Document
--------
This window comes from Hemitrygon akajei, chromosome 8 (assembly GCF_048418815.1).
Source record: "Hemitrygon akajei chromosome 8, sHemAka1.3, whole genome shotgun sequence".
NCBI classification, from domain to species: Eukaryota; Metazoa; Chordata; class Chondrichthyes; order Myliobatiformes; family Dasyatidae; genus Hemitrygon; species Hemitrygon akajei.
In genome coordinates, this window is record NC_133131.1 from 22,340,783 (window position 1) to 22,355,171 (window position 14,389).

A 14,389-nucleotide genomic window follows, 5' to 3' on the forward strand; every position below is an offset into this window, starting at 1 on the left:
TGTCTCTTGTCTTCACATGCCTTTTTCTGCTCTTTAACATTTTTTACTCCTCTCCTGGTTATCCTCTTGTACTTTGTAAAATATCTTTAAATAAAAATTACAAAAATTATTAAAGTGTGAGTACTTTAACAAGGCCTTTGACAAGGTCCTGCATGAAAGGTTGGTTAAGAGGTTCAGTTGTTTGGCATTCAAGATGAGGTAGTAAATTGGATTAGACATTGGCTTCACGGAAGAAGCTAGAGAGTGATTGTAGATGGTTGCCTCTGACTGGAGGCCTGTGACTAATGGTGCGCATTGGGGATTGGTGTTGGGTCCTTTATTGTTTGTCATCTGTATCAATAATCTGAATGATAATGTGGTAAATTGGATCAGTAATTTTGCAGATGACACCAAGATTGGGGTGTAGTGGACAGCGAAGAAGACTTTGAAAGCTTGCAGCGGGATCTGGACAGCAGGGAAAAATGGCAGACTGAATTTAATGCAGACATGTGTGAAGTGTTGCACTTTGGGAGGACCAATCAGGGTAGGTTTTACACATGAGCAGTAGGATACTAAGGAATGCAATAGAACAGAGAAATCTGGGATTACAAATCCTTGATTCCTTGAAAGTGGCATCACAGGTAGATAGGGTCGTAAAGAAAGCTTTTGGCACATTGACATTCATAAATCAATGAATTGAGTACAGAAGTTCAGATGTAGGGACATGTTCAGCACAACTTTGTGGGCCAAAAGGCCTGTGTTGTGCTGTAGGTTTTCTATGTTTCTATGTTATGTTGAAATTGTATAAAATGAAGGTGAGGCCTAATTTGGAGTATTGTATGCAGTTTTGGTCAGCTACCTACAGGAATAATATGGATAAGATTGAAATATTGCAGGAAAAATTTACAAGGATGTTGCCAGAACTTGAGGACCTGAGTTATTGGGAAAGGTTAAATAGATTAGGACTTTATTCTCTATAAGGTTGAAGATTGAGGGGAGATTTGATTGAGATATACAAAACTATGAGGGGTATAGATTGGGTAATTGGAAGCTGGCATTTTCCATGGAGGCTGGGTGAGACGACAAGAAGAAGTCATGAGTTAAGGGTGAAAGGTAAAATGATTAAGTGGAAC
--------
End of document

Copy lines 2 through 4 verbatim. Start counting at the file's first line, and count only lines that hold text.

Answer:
Source record: "Hemitrygon akajei chromosome 8, sHemAka1.3, whole genome shotgun sequence".
NCBI classification, from domain to species: Eukaryota; Metazoa; Chordata; class Chondrichthyes; order Myliobatiformes; family Dasyatidae; genus Hemitrygon; species Hemitrygon akajei.
In genome coordinates, this window is record NC_133131.1 from 22,340,783 (window position 1) to 22,355,171 (window position 14,389).